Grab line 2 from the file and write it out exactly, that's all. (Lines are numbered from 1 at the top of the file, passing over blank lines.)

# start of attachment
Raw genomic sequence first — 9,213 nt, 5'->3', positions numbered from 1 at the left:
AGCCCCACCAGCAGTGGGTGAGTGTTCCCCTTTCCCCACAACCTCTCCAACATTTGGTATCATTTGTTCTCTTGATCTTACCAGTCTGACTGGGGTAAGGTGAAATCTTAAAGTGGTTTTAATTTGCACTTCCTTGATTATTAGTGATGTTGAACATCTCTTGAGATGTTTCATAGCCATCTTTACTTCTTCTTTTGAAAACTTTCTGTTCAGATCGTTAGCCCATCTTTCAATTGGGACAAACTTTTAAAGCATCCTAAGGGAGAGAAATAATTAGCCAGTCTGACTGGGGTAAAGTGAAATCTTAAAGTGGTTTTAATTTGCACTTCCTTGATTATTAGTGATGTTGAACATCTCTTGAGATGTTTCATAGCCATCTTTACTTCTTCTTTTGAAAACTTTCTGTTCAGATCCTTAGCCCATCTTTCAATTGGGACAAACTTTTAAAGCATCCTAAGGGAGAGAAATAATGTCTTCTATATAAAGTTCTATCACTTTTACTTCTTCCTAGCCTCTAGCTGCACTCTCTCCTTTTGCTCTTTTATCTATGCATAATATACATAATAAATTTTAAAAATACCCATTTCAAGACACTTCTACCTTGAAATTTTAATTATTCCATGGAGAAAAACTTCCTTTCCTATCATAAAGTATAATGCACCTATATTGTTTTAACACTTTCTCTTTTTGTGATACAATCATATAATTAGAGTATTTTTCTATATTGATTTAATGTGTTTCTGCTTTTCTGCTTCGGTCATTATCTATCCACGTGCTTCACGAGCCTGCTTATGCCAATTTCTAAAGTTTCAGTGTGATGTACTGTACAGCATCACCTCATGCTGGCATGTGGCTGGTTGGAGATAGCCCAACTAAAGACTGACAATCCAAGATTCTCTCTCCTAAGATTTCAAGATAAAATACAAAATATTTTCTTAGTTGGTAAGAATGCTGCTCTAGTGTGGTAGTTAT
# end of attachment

AGCCCCACCAGCAGTGGGTGAGTGTTCCCCTTTCCCCACAACCTCTCCAACATTTGGTATCATTTGTTCTCTTGATCTTACCAGTCTGACTGGGGTAAGGTGAAATCTTAAAGTGGTTTTAATTTGCACTTCCTTGATTATTAGTGATGTTGAACATCTCTTGAGATGTTTCATAGCCATCTTTACTTCTTCTTTTGAAAACTTTCTGTTCAGATCGTTAGCCCATCTTTCAATTGGGACAAACTTTTAAAGCATCCTAAGGGAGAGAAATAATTAGCCAGTCTGACTGGGGTAAAGTGAAATCTTAAAGTGGTTTTAATTTGCACTTCCTTGATTATTAGTGATGTTGAACATCTCTTGAGATGTTTCATAGCCATCTTTACTTCTTCTTTTGAAAACTTTCTGTTCAGATCCTTAGCCCATCTTTCAATTGGGACAAACTTTTAAAGCATCCTAAGGGAGAGAAATAATGTCTTCTATATAAAGTTCTATCACTTTTACTTCTTCCTAGCCTCTAGCTGCACTCTCTCCTTTTGCTCTTTTATCTATGCATAATATACATAATAAATTTTAAAAATACCCATTTCAAGACACTTCTACCTTGAAATTTTAATTATTCCATGGAGAAAAACTTCCTTTCCTATCATAAAGTATAATGCACCTATATTGTTTTAACACTTTCTCTTTTTGTGATACAATCATATAATTAGAGTATTTTTCTATATTGATTTAATGTGTTTCTGCTTTTCTGCTTCGGTCATTATCTATCCACGTGCTTCACGAGCCTGCTTATGCCAATTTCTAAAGTTTCAGTGTGATGTACTGTACAGCATCACCTCATGCTGGCATGTGGCTGGTTGGAGATAGCCCAACTAAAGACTGACAATCCAAGATTCTCTCTCCTAAGATTTCAAGATAAAATACAAAATATTTTCTTAGTTGGTAAGAATGCTGCTCTAGTGTGGTAGTTAT